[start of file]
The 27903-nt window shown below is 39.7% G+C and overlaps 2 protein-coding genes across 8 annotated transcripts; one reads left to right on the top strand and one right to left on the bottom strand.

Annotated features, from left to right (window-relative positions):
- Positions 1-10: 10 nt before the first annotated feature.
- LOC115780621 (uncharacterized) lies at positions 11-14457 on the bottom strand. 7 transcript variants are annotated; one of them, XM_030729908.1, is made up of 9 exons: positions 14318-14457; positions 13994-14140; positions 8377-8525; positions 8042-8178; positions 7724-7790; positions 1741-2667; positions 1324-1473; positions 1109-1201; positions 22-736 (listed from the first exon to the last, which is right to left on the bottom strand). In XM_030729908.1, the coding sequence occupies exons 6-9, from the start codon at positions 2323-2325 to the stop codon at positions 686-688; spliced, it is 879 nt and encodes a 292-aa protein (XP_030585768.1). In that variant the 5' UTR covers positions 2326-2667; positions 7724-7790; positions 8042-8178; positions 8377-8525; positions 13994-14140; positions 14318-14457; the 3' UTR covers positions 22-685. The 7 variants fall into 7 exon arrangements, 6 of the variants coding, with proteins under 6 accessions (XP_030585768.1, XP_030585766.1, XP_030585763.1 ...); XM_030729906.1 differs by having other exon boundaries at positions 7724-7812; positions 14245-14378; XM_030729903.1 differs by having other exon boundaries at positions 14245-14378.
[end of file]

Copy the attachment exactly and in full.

The 27903-nt window shown below is 39.7% G+C and overlaps 2 protein-coding genes across 8 annotated transcripts; one reads left to right on the top strand and one right to left on the bottom strand.

Annotated features, from left to right (window-relative positions):
- Positions 1-10: 10 nt before the first annotated feature.
- LOC115780621 (uncharacterized) lies at positions 11-14457 on the bottom strand. 7 transcript variants are annotated; one of them, XM_030729908.1, is made up of 9 exons: positions 14318-14457; positions 13994-14140; positions 8377-8525; positions 8042-8178; positions 7724-7790; positions 1741-2667; positions 1324-1473; positions 1109-1201; positions 22-736 (listed from the first exon to the last, which is right to left on the bottom strand). In XM_030729908.1, the coding sequence occupies exons 6-9, from the start codon at positions 2323-2325 to the stop codon at positions 686-688; spliced, it is 879 nt and encodes a 292-aa protein (XP_030585768.1). In that variant the 5' UTR covers positions 2326-2667; positions 7724-7790; positions 8042-8178; positions 8377-8525; positions 13994-14140; positions 14318-14457; the 3' UTR covers positions 22-685. The 7 variants fall into 7 exon arrangements, 6 of the variants coding, with proteins under 6 accessions (XP_030585768.1, XP_030585766.1, XP_030585763.1 ...); XM_030729906.1 differs by having other exon boundaries at positions 7724-7812; positions 14245-14378; XM_030729903.1 differs by having other exon boundaries at positions 14245-14378.